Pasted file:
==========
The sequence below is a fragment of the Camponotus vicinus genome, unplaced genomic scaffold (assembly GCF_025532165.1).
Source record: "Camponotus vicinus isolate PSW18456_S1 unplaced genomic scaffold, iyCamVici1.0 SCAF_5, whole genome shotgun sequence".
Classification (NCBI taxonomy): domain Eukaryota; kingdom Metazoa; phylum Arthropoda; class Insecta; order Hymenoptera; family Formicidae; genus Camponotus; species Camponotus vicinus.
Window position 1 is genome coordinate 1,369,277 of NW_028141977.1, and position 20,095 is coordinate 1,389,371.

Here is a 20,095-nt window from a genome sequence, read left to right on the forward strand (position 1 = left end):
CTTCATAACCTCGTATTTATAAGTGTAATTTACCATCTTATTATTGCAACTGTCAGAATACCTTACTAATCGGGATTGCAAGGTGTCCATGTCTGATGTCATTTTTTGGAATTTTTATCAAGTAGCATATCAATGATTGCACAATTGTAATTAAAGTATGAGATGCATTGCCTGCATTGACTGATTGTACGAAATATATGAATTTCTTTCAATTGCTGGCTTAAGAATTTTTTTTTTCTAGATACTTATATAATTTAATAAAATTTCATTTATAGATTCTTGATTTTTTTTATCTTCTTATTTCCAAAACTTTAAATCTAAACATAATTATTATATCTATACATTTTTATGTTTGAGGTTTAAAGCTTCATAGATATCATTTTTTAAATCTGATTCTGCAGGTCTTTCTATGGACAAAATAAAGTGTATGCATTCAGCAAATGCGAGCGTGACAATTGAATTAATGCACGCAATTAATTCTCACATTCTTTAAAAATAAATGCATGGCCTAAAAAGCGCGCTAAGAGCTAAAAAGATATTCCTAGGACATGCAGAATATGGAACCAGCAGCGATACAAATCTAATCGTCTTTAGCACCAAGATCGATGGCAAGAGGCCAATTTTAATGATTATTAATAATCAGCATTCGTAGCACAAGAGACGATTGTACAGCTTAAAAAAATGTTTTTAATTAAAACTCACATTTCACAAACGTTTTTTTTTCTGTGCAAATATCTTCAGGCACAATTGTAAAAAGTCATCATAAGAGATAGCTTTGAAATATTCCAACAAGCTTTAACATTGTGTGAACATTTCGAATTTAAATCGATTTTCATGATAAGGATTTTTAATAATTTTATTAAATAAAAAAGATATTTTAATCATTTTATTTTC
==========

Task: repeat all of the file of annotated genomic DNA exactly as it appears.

The sequence below is a fragment of the Camponotus vicinus genome, unplaced genomic scaffold (assembly GCF_025532165.1).
Source record: "Camponotus vicinus isolate PSW18456_S1 unplaced genomic scaffold, iyCamVici1.0 SCAF_5, whole genome shotgun sequence".
Classification (NCBI taxonomy): domain Eukaryota; kingdom Metazoa; phylum Arthropoda; class Insecta; order Hymenoptera; family Formicidae; genus Camponotus; species Camponotus vicinus.
Window position 1 is genome coordinate 1,369,277 of NW_028141977.1, and position 20,095 is coordinate 1,389,371.

Here is a 20,095-nt window from a genome sequence, read left to right on the forward strand (position 1 = left end):
CTTCATAACCTCGTATTTATAAGTGTAATTTACCATCTTATTATTGCAACTGTCAGAATACCTTACTAATCGGGATTGCAAGGTGTCCATGTCTGATGTCATTTTTTGGAATTTTTATCAAGTAGCATATCAATGATTGCACAATTGTAATTAAAGTATGAGATGCATTGCCTGCATTGACTGATTGTACGAAATATATGAATTTCTTTCAATTGCTGGCTTAAGAATTTTTTTTTTCTAGATACTTATATAATTTAATAAAATTTCATTTATAGATTCTTGATTTTTTTTATCTTCTTATTTCCAAAACTTTAAATCTAAACATAATTATTATATCTATACATTTTTATGTTTGAGGTTTAAAGCTTCATAGATATCATTTTTTAAATCTGATTCTGCAGGTCTTTCTATGGACAAAATAAAGTGTATGCATTCAGCAAATGCGAGCGTGACAATTGAATTAATGCACGCAATTAATTCTCACATTCTTTAAAAATAAATGCATGGCCTAAAAAGCGCGCTAAGAGCTAAAAAGATATTCCTAGGACATGCAGAATATGGAACCAGCAGCGATACAAATCTAATCGTCTTTAGCACCAAGATCGATGGCAAGAGGCCAATTTTAATGATTATTAATAATCAGCATTCGTAGCACAAGAGACGATTGTACAGCTTAAAAAAATGTTTTTAATTAAAACTCACATTTCACAAACGTTTTTTTTTCTGTGCAAATATCTTCAGGCACAATTGTAAAAAGTCATCATAAGAGATAGCTTTGAAATATTCCAACAAGCTTTAACATTGTGTGAACATTTCGAATTTAAATCGATTTTCATGATAAGGATTTTTAATAATTTTATTAAATAAAAAAGATATTTTAATCATTTTATTTTC